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WiL – GH Series: How to ensure the narrative stays local – supporting colleagues in lowe

Women in Leadership – Global Health Series: How to ensure the narrative stays local – supporting colleagues in lower income settings

by Lesley Crichton

When we were 11, my best friend Lisa wanted to make a birthday cake for her mum. I love baking, so I went to her house to help. I, the elder by 8 months, led the show – I chose the type of cake, gave out instructions. I left that afternoon feeling pretty good about the day – we’d made a lovely cake and I knew Lisa’s mum would be pleased. However, later on, Lisa’s mum phoned to say that while she appreciated my efforts, Lisa had felt like I had taken over a bit too much, and that she was now going to make another cake – a flavour she knew her mum preferred.

Over the years, I have learned that, as someone from a high-income country, leadership whilst working in a low- or middle-income country (LMIC), is a bit like making that cake. But with some self-awareness and thought, it is possible to work together to make a cake that Lisa’s mum would want and deserve.

There is a long history of people from high-income countries going to support projects in lower-resourced settings, usually in Sub-Saharan Africa or Asia. These projects are often funded by the west, thought up by westerners, and in some cases can really perpetuate old power imbalances caused by colonialism, control and agendas. But how can we, as well-meaning westerners, ensure we are supporting local people to lead the way and not subconsciously advancing our own agendas?

I like to ask myself why I, a consultant anaesthetist, decided to move from Scotland to Zambia, with my husband and three young children, in 2017, to lead a young training programme in anaesthesia. In reality it was for a whole host of reasons – a desire to help (in the white saviour sense, at least a bit), a bit of wanderlust, a chance for the children to experience life growing up in Southern Africa like their dad, and to be a bit closer to his side of the family. And a real sense that I would learn so much more than I ever could be staying at home.

What hit me when I got there, very quickly, was the unfairness of it all. How I had access to places and people because of the colour of my skin. I noticed many subtle, unintentional ways that the agenda was dominated by me and the high-income half of our Zambia/UK partnership.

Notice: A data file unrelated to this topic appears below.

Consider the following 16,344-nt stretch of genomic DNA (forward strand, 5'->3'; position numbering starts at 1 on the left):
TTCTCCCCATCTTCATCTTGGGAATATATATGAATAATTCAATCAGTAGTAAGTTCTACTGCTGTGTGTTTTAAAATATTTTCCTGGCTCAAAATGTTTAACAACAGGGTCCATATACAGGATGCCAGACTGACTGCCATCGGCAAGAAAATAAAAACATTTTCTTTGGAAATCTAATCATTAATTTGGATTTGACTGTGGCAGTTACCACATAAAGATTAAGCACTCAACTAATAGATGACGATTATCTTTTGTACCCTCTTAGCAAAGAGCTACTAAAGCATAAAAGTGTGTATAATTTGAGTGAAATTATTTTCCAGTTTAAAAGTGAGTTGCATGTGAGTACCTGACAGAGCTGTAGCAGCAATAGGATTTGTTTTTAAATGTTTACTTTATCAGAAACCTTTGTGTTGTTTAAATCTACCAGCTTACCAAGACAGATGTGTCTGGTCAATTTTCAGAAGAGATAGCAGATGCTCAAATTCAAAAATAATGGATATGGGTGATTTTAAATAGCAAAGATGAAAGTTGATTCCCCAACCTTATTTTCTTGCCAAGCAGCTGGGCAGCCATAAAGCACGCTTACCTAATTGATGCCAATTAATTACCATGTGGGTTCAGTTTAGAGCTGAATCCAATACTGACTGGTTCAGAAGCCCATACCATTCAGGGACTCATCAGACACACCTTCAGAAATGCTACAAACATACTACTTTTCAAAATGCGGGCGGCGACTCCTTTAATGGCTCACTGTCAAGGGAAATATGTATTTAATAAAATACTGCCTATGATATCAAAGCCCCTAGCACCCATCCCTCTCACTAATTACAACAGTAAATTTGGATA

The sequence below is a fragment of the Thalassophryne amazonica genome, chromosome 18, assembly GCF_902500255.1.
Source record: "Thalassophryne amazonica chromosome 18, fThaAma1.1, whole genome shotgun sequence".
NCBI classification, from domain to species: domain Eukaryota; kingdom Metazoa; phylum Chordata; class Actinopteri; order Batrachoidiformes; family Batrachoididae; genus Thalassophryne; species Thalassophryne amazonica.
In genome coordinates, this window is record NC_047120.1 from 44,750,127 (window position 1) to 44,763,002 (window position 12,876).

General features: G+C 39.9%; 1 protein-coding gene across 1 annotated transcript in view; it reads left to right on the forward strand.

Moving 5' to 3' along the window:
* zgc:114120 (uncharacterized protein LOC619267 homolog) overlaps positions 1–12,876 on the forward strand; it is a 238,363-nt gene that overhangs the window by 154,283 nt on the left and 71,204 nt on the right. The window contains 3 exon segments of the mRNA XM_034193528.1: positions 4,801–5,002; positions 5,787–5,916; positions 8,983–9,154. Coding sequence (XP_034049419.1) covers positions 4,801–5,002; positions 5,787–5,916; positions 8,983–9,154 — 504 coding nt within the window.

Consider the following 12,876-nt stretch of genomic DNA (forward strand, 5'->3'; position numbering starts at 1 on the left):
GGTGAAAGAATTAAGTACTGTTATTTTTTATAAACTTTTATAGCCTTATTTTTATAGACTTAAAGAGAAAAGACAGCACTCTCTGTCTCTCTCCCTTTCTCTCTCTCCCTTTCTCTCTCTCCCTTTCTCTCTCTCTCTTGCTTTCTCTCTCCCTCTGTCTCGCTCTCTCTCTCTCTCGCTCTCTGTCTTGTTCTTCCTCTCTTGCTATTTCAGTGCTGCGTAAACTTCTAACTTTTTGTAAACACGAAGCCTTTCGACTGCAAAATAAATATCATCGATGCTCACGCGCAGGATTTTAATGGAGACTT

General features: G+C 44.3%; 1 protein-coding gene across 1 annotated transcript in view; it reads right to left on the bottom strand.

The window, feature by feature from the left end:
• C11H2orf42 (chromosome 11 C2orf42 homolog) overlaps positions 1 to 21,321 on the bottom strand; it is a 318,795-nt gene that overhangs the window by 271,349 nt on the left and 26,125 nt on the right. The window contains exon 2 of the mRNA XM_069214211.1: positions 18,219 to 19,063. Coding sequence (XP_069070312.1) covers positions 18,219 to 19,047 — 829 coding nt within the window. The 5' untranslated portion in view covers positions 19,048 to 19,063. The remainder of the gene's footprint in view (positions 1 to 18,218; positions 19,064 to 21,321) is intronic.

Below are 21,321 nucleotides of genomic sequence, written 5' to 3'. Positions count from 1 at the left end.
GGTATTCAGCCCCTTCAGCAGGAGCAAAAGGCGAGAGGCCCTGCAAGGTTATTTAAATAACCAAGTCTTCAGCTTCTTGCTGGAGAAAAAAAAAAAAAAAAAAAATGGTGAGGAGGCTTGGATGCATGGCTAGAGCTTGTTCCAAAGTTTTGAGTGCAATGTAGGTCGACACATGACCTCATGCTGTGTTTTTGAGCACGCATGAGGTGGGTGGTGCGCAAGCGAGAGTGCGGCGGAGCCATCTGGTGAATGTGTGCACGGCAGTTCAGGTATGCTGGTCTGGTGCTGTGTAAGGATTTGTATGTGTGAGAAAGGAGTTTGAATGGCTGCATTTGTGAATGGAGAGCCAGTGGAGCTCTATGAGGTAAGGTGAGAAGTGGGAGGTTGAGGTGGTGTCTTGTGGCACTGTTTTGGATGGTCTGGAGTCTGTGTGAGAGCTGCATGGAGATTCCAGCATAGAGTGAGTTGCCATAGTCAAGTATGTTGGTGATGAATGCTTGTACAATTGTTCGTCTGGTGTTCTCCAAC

Two of the things I noticed…

  1. Power imbalance matters – in the same way that my eight months of seniority mattered to two 11-year-olds making a cake. Others would be too shy or respectful to speak up or disagree with me, and my ideas would go unopposed.

  2. It’s easy to choose the recipe – I would write letters on behalf of others (in my wording) and then ask them to sign. I’d choose the agendas for meetings because everyone else was too busy to respond to my emails.

We go home thinking we’ve made a lovely cake, but in reality, it’s not the cake Lisa would have made if she’d been allowed to lead. And the power imbalance means that Lisa’s mum might not call and say so, meaning that we’d never get that feedback.

I’m learning to adapt my behaviour when working within our partnership, to try to move things forward whilst ensuring that my voice isn’t the loudest one and the resulting cake isn’t only my design.

Some words of advice…

  1. Be patient… ask Lisa what kind of cake she wants to make, and really listen to her answer.

Allow enough time for local voices to be heard, even if it means something happens more slowly. Ensure that the recipe used is a local one – not one from your own recipe book!

  1. Shut up… let Lisa speak and don’t interrupt her.

Never be the first one to answer a question or give an opinion. Some gentle encouragement for others to speak up, or just going around each person individually ensures that the loudest (often western) voices don’t dominate.

  1. Lean out… let Lisa be the star of her own show. It’s her mum’s cake, after all.

Use privilege to bring in those with less of a voice. When asked to speak about a country, bring in a local rather than speaking on their behalf.

  1. Get meaningful feedback… don’t leave thinking you’ve made a lovely cake without checking with Lisa first that she agrees. Ask her, and really listen to her answer.

Ensure that the way we measure success defines success from a local perspective, and not just ours.

I am still learning, just like that slightly pushy 11-year-old. Lisa and I remain good friends, hopefully on equal terms, and she has turned out to be a far better baker than me. We, as leaders, can choose to perpetuate power imbalances or to strive to level the playing field. I believe that leadership styles matter and can make such a difference to the end result.



Lesley Crichton is a consultant in Anaesthesia and Critical Care, based in Tayside, Scotland. She is the Global Citizenship Lead Champion for NHS Tayside. She lived in Zambia for two years from 2017-2019, where she worked with her Zambian colleagues to support and develop anaesthesia training in the country.



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